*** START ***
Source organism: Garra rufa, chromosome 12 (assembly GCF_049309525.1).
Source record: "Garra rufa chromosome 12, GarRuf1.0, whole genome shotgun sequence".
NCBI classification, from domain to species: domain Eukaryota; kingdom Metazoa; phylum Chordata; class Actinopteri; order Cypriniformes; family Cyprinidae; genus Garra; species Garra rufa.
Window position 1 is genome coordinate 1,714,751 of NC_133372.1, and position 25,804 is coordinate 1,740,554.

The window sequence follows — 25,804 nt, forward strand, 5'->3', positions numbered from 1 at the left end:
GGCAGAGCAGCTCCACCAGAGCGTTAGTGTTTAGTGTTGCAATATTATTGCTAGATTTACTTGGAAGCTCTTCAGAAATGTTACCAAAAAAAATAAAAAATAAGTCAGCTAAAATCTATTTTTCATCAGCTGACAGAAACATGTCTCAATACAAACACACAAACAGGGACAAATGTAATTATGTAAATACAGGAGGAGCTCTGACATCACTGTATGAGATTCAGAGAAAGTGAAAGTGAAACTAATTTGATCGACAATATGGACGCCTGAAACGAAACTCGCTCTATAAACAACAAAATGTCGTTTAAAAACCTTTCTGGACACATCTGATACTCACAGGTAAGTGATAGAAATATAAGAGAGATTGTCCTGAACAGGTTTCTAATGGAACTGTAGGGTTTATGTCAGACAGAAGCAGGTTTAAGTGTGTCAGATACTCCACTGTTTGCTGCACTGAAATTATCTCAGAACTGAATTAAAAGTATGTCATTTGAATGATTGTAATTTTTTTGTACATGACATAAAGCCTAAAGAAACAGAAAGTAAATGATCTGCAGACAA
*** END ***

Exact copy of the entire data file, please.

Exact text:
Source organism: Garra rufa, chromosome 12 (assembly GCF_049309525.1).
Source record: "Garra rufa chromosome 12, GarRuf1.0, whole genome shotgun sequence".
NCBI classification, from domain to species: domain Eukaryota; kingdom Metazoa; phylum Chordata; class Actinopteri; order Cypriniformes; family Cyprinidae; genus Garra; species Garra rufa.
Window position 1 is genome coordinate 1,714,751 of NC_133372.1, and position 25,804 is coordinate 1,740,554.

The window sequence follows — 25,804 nt, forward strand, 5'->3', positions numbered from 1 at the left end:
GGCAGAGCAGCTCCACCAGAGCGTTAGTGTTTAGTGTTGCAATATTATTGCTAGATTTACTTGGAAGCTCTTCAGAAATGTTACCAAAAAAAATAAAAAATAAGTCAGCTAAAATCTATTTTTCATCAGCTGACAGAAACATGTCTCAATACAAACACACAAACAGGGACAAATGTAATTATGTAAATACAGGAGGAGCTCTGACATCACTGTATGAGATTCAGAGAAAGTGAAAGTGAAACTAATTTGATCGACAATATGGACGCCTGAAACGAAACTCGCTCTATAAACAACAAAATGTCGTTTAAAAACCTTTCTGGACACATCTGATACTCACAGGTAAGTGATAGAAATATAAGAGAGATTGTCCTGAACAGGTTTCTAATGGAACTGTAGGGTTTATGTCAGACAGAAGCAGGTTTAAGTGTGTCAGATACTCCACTGTTTGCTGCACTGAAATTATCTCAGAACTGAATTAAAAGTATGTCATTTGAATGATTGTAATTTTTTTGTACATGACATAAAGCCTAAAGAAACAGAAAGTAAATGATCTGCAGACAA